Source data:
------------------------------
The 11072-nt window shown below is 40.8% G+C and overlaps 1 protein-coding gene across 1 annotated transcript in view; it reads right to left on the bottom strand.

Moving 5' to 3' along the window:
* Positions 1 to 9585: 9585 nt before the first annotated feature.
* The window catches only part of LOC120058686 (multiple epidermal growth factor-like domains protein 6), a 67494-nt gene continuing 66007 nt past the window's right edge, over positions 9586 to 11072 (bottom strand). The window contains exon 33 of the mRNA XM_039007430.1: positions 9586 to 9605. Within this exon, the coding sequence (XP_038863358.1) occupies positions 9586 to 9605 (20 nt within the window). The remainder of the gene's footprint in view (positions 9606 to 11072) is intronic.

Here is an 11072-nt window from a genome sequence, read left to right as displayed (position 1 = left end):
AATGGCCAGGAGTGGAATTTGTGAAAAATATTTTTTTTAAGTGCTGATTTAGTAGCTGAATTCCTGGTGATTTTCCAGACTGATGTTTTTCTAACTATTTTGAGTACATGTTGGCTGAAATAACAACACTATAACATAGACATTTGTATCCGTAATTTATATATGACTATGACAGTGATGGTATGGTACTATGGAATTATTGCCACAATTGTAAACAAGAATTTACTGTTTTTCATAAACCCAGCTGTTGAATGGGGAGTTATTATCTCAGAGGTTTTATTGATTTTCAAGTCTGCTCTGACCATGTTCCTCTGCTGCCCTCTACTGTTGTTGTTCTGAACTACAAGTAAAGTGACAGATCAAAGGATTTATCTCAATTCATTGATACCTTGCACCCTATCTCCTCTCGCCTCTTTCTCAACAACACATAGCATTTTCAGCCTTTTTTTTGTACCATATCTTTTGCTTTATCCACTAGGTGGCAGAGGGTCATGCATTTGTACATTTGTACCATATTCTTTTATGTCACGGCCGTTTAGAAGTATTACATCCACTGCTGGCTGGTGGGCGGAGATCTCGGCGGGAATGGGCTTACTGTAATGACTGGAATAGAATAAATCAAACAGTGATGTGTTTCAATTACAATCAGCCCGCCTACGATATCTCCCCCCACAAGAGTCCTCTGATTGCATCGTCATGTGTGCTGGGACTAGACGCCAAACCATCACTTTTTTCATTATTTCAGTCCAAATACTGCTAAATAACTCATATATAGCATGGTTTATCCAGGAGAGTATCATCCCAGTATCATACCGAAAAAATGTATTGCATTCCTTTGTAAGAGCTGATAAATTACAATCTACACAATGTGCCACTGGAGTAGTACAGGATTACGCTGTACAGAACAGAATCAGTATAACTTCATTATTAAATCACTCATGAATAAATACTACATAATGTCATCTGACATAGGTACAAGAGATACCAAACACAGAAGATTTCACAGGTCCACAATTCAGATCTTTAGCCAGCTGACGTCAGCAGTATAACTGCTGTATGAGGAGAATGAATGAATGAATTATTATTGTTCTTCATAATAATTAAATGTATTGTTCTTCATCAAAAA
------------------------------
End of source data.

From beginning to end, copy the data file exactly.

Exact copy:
The 11072-nt window shown below is 40.8% G+C and overlaps 1 protein-coding gene across 1 annotated transcript in view; it reads right to left on the bottom strand.

Moving 5' to 3' along the window:
* Positions 1 to 9585: 9585 nt before the first annotated feature.
* The window catches only part of LOC120058686 (multiple epidermal growth factor-like domains protein 6), a 67494-nt gene continuing 66007 nt past the window's right edge, over positions 9586 to 11072 (bottom strand). The window contains exon 33 of the mRNA XM_039007430.1: positions 9586 to 9605. Within this exon, the coding sequence (XP_038863358.1) occupies positions 9586 to 9605 (20 nt within the window). The remainder of the gene's footprint in view (positions 9606 to 11072) is intronic.

Here is an 11072-nt window from a genome sequence, read left to right as displayed (position 1 = left end):
AATGGCCAGGAGTGGAATTTGTGAAAAATATTTTTTTTAAGTGCTGATTTAGTAGCTGAATTCCTGGTGATTTTCCAGACTGATGTTTTTCTAACTATTTTGAGTACATGTTGGCTGAAATAACAACACTATAACATAGACATTTGTATCCGTAATTTATATATGACTATGACAGTGATGGTATGGTACTATGGAATTATTGCCACAATTGTAAACAAGAATTTACTGTTTTTCATAAACCCAGCTGTTGAATGGGGAGTTATTATCTCAGAGGTTTTATTGATTTTCAAGTCTGCTCTGACCATGTTCCTCTGCTGCCCTCTACTGTTGTTGTTCTGAACTACAAGTAAAGTGACAGATCAAAGGATTTATCTCAATTCATTGATACCTTGCACCCTATCTCCTCTCGCCTCTTTCTCAACAACACATAGCATTTTCAGCCTTTTTTTTGTACCATATCTTTTGCTTTATCCACTAGGTGGCAGAGGGTCATGCATTTGTACATTTGTACCATATTCTTTTATGTCACGGCCGTTTAGAAGTATTACATCCACTGCTGGCTGGTGGGCGGAGATCTCGGCGGGAATGGGCTTACTGTAATGACTGGAATAGAATAAATCAAACAGTGATGTGTTTCAATTACAATCAGCCCGCCTACGATATCTCCCCCCACAAGAGTCCTCTGATTGCATCGTCATGTGTGCTGGGACTAGACGCCAAACCATCACTTTTTTCATTATTTCAGTCCAAATACTGCTAAATAACTCATATATAGCATGGTTTATCCAGGAGAGTATCATCCCAGTATCATACCGAAAAAATGTATTGCATTCCTTTGTAAGAGCTGATAAATTACAATCTACACAATGTGCCACTGGAGTAGTACAGGATTACGCTGTACAGAACAGAATCAGTATAACTTCATTATTAAATCACTCATGAATAAATACTACATAATGTCATCTGACATAGGTACAAGAGATACCAAACACAGAAGATTTCACAGGTCCACAATTCAGATCTTTAGCCAGCTGACGTCAGCAGTATAACTGCTGTATGAGGAGAATGAATGAATGAATTATTATTGTTCTTCATAATAATTAAATGTATTGTTCTTCATCAAAAA